The Washington Legislature faces a Friday deadline on state budget and education negotiations. Much of their work has been done in secret: Citizens will get little time to review any agreement.
OLYMPIA — Rest those eyes, people: You’ll likely have little time to pore over the fine print of the two most important agreements coming out of the state Capitol this year.
Since late March, work on a two-year state budget and a school funding plan required by the state Supreme Court has gone on behind closed doors, directed by a handful of tight-lipped legislators.
The talks are a striking contrast to the budget negotiations of 2015, when each party publicly released detailed compromise proposals throughout the overtime sessions.
Lawmakers have until the end of Friday to pass a new budget and win Gov. Jay Inslee’s signature, or much of the state government will shut down beginning Saturday. More than 30,000 government workers have already been given layoff notices as agencies prepare to close.
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In addition, legislators are trying to reach a final agreement in the yearslong quest to fulfill the state Supreme Court’s McCleary decision, which declared Washington was violating its own Constitution by underfunding the K-12 school system.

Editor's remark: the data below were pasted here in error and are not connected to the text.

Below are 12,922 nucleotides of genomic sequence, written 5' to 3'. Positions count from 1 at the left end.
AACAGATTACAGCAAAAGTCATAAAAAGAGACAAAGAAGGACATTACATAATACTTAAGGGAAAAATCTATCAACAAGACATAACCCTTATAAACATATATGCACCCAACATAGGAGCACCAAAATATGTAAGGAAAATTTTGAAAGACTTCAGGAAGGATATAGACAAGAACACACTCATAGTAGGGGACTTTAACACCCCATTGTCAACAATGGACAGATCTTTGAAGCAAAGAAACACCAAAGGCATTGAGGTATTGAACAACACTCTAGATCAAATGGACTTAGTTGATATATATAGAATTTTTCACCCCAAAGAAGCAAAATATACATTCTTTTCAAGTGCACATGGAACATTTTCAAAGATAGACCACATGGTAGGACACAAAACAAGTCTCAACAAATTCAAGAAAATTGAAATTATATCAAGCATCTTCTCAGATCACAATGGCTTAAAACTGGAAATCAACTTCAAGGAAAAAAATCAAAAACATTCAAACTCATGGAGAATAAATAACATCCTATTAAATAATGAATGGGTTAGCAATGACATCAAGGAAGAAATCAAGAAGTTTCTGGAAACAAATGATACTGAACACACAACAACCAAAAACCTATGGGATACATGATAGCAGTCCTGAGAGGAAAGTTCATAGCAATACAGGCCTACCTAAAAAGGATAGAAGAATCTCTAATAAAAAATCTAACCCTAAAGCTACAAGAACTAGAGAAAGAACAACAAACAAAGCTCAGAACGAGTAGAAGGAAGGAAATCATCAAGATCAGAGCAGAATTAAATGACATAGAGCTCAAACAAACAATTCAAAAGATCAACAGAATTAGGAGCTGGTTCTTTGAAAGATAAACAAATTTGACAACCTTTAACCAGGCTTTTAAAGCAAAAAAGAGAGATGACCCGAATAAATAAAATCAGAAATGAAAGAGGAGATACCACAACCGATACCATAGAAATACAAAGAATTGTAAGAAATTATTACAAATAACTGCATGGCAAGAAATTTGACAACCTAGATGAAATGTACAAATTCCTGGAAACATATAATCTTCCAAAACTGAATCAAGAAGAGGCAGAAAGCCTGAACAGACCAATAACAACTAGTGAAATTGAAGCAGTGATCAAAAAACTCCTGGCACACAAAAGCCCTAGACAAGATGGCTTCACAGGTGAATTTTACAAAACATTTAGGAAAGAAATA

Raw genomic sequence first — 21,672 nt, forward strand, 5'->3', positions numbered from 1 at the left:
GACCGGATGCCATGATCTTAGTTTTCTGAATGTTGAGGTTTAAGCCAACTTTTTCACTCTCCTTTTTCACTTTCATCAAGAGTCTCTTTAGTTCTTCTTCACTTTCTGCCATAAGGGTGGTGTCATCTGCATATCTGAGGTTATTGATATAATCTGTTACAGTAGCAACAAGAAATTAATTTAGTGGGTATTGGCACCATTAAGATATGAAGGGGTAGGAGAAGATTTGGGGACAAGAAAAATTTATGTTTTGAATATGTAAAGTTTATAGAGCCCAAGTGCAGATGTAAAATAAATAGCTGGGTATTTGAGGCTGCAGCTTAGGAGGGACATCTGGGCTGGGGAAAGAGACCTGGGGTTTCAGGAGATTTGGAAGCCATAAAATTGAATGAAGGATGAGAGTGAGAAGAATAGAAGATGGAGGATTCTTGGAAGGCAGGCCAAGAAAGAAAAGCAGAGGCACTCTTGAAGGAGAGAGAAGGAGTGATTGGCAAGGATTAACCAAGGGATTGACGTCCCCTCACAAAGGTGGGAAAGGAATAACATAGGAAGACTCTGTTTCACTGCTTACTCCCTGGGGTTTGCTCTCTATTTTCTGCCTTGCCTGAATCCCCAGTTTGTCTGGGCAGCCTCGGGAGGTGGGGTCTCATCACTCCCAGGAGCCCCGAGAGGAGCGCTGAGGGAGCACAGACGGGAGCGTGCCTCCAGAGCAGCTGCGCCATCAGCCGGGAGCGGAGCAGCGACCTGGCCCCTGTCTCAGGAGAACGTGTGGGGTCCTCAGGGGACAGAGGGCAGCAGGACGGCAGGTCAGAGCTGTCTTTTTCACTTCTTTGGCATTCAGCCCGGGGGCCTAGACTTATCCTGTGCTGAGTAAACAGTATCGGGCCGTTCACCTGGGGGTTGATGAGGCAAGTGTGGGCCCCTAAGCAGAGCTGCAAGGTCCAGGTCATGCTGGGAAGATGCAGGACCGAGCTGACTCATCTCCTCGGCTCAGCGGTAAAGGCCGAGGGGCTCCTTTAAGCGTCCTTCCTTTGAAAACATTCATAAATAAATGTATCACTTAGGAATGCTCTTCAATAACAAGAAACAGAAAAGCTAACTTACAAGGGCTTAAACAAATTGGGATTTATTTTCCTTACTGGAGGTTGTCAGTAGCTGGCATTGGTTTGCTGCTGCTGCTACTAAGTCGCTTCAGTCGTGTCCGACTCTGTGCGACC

Legislators are also engaged in closed-door negotiations over a proposed paid family leave program for private-sector workers and bills to address rural water use.
The budget and McCleary negotiations involve billions of taxpayer dollars, discussions about new revenue, and reviews of existing government policy and programs.
As of Monday afternoon, no agreement had been publicly announced on either plan.
“We know that negotiators met all weekend and have been working hard to get this done,” Inslee spokeswoman Tara Lee wrote in an email Monday.
Once a deal is reached, it will take a couple days to iron out details and draft the…